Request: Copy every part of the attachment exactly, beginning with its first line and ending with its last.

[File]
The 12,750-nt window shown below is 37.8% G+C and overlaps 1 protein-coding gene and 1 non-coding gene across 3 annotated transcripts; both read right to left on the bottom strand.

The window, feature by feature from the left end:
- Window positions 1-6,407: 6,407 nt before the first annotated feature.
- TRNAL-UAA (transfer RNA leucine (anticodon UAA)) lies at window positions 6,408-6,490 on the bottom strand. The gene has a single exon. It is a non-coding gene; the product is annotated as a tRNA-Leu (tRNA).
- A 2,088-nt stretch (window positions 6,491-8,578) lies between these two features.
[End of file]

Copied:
The 12,750-nt window shown below is 37.8% G+C and overlaps 1 protein-coding gene and 1 non-coding gene across 3 annotated transcripts; both read right to left on the bottom strand.

The window, feature by feature from the left end:
- Window positions 1-6,407: 6,407 nt before the first annotated feature.
- TRNAL-UAA (transfer RNA leucine (anticodon UAA)) lies at window positions 6,408-6,490 on the bottom strand. The gene has a single exon. It is a non-coding gene; the product is annotated as a tRNA-Leu (tRNA).
- A 2,088-nt stretch (window positions 6,491-8,578) lies between these two features.